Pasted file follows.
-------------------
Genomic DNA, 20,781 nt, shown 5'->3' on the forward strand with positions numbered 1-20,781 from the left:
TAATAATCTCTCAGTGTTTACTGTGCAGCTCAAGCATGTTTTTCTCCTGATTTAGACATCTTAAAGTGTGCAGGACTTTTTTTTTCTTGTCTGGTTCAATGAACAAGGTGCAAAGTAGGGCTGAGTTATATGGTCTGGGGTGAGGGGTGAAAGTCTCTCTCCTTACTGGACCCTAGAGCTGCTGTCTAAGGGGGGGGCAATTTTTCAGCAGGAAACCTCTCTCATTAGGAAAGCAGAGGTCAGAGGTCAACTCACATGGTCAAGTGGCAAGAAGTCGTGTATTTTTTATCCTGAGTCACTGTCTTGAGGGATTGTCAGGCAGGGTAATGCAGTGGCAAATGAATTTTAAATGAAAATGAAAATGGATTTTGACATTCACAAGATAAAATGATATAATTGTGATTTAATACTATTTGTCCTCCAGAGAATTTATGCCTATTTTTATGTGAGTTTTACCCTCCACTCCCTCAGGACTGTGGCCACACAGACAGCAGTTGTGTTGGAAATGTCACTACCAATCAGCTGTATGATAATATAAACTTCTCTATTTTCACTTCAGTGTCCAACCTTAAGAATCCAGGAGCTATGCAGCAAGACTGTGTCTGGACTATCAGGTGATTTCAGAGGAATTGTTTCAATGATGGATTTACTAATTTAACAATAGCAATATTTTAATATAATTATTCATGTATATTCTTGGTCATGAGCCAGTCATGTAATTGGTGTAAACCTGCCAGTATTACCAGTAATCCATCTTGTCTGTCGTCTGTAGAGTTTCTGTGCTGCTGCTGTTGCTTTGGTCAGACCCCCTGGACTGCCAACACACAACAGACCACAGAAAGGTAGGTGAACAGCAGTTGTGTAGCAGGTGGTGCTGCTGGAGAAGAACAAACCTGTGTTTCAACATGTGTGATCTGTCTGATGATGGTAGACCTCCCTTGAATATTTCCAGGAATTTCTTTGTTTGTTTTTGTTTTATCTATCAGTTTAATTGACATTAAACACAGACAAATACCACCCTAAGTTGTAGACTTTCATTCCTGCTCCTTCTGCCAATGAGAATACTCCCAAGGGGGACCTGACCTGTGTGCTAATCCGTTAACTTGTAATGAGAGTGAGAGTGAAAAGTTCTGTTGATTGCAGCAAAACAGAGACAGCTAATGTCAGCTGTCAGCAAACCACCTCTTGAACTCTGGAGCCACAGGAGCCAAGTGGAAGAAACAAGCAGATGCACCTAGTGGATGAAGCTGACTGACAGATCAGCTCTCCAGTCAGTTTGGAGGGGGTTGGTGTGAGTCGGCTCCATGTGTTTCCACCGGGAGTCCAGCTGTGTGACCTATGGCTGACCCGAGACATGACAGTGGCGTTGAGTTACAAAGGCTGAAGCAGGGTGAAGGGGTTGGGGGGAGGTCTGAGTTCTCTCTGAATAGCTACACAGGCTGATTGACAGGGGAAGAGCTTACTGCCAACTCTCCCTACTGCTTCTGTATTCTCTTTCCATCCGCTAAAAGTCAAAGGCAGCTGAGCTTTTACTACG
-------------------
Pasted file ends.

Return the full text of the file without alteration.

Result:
Genomic DNA, 20,781 nt, shown 5'->3' on the forward strand with positions numbered 1-20,781 from the left:
TAATAATCTCTCAGTGTTTACTGTGCAGCTCAAGCATGTTTTTCTCCTGATTTAGACATCTTAAAGTGTGCAGGACTTTTTTTTTCTTGTCTGGTTCAATGAACAAGGTGCAAAGTAGGGCTGAGTTATATGGTCTGGGGTGAGGGGTGAAAGTCTCTCTCCTTACTGGACCCTAGAGCTGCTGTCTAAGGGGGGGGCAATTTTTCAGCAGGAAACCTCTCTCATTAGGAAAGCAGAGGTCAGAGGTCAACTCACATGGTCAAGTGGCAAGAAGTCGTGTATTTTTTATCCTGAGTCACTGTCTTGAGGGATTGTCAGGCAGGGTAATGCAGTGGCAAATGAATTTTAAATGAAAATGAAAATGGATTTTGACATTCACAAGATAAAATGATATAATTGTGATTTAATACTATTTGTCCTCCAGAGAATTTATGCCTATTTTTATGTGAGTTTTACCCTCCACTCCCTCAGGACTGTGGCCACACAGACAGCAGTTGTGTTGGAAATGTCACTACCAATCAGCTGTATGATAATATAAACTTCTCTATTTTCACTTCAGTGTCCAACCTTAAGAATCCAGGAGCTATGCAGCAAGACTGTGTCTGGACTATCAGGTGATTTCAGAGGAATTGTTTCAATGATGGATTTACTAATTTAACAATAGCAATATTTTAATATAATTATTCATGTATATTCTTGGTCATGAGCCAGTCATGTAATTGGTGTAAACCTGCCAGTATTACCAGTAATCCATCTTGTCTGTCGTCTGTAGAGTTTCTGTGCTGCTGCTGTTGCTTTGGTCAGACCCCCTGGACTGCCAACACACAACAGACCACAGAAAGGTAGGTGAACAGCAGTTGTGTAGCAGGTGGTGCTGCTGGAGAAGAACAAACCTGTGTTTCAACATGTGTGATCTGTCTGATGATGGTAGACCTCCCTTGAATATTTCCAGGAATTTCTTTGTTTGTTTTTGTTTTATCTATCAGTTTAATTGACATTAAACACAGACAAATACCACCCTAAGTTGTAGACTTTCATTCCTGCTCCTTCTGCCAATGAGAATACTCCCAAGGGGGACCTGACCTGTGTGCTAATCCGTTAACTTGTAATGAGAGTGAGAGTGAAAAGTTCTGTTGATTGCAGCAAAACAGAGACAGCTAATGTCAGCTGTCAGCAAACCACCTCTTGAACTCTGGAGCCACAGGAGCCAAGTGGAAGAAACAAGCAGATGCACCTAGTGGATGAAGCTGACTGACAGATCAGCTCTCCAGTCAGTTTGGAGGGGGTTGGTGTGAGTCGGCTCCATGTGTTTCCACCGGGAGTCCAGCTGTGTGACCTATGGCTGACCCGAGACATGACAGTGGCGTTGAGTTACAAAGGCTGAAGCAGGGTGAAGGGGTTGGGGGGAGGTCTGAGTTCTCTCTGAATAGCTACACAGGCTGATTGACAGGGGAAGAGCTTACTGCCAACTCTCCCTACTGCTTCTGTATTCTCTTTCCATCCGCTAAAAGTCAAAGGCAGCTGAGCTTTTACTACG